Image

In an article published earlier in the week Jim Sillars questions whether the Yes campaign is producing enough high quality accessible information. He also questions whether Yes will produce useful information that suggests alternative post-Indy narratives from those mapped out by the SNP and Scottish Government.  Below is part of his article.  What do our readers think?  Is Jim making some valid observations?

The consistent low poll rating for independence is a testament not to the skill of the fearmongers, but to the inability of the Yes campaign to provide convincing in-depth information on why we must choose independence if we are to break free of an England in decline. The Yes leadership report card to date reads “nice people, intelligent, mean well, but need to do better”.

Part of the problem seems to be that the Yes campaign has become entangled with the SNP government, and appears to be like one of the submissive branches of the party that we are all now familiar with – echoing whatever comes out of Bute House.

Independence is not about the SNP. That party has been a vehicle to bring us to the point of decision on our future, and its efforts should be recognised and applauded, but it is not necessarily the future. If Scotland votes Yes, the political scene will be transformed. Scottish Labour, for one, will be freed from the unionist intellectual trap that has determined the boundaries within which it thinks. Europe is a good example of the entanglement. The Yes campaign simply repeats that SNP assertion that we will be in full membership of the EU on independence, and so is besmirched with the tar that now adheres to that SNP policy.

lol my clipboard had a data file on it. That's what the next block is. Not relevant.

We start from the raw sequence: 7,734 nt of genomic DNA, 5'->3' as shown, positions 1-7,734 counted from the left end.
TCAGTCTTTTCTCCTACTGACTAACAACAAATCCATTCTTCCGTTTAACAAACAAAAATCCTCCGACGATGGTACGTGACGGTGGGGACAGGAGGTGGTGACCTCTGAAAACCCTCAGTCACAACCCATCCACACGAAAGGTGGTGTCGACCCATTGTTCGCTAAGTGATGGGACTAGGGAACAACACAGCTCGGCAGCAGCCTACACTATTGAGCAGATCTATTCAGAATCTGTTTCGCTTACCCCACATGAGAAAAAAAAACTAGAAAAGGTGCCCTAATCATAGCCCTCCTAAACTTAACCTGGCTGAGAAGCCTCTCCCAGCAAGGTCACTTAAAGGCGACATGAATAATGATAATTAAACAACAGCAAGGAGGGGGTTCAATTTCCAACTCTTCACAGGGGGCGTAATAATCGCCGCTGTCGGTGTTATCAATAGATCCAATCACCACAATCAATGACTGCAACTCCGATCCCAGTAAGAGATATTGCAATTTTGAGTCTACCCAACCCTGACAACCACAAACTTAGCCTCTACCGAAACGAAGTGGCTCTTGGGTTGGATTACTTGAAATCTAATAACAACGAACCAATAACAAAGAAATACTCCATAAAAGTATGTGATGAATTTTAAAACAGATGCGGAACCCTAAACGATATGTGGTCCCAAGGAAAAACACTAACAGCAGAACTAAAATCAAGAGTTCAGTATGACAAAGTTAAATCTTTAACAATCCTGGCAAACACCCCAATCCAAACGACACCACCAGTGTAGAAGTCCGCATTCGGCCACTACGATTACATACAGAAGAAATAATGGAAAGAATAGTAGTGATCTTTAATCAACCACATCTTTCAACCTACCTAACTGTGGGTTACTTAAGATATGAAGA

Where is the thoughtful paper for volunteers in the campaign that explains why Scotland is not a beggar at the gate of Brussels? A paper that examines the issue of what being “at the heart of Europe” means – joining the single United States of Europe, with the total loss of sovereignty that the referendum is supposed to give us? A paper that points out the alternative, the European Free Trade Area, if we find that the Franco-German driven direction of more integration is unacceptable? And a paper that reminds us that we have two years between 2014 and 2016 to decide where we might want to go?

Where is the detailed paper that volunteer activists can use that deals with the issue of the currency, setting out the options to the SNP government’s position? They do exist. Where is there information available that shows the balance of the Scottish economy between manufacturing and services, as opposed to the imbalance south of the Border? Where is the ruthless analysis of the inadequacies of devolution? Above all, where is the penetrating, scathing, scourging analysis of the state the British state is in, and why it is in this state – showing the future for Scots if they remain with failure?

There is nothing to be afraid of in a Yes campaign that reveals the weakness of what the No side is asking us to abide with, and nothing to be afraid of in engaging with people on the range of issues, and the options available, that differ from those proposed by the SNP.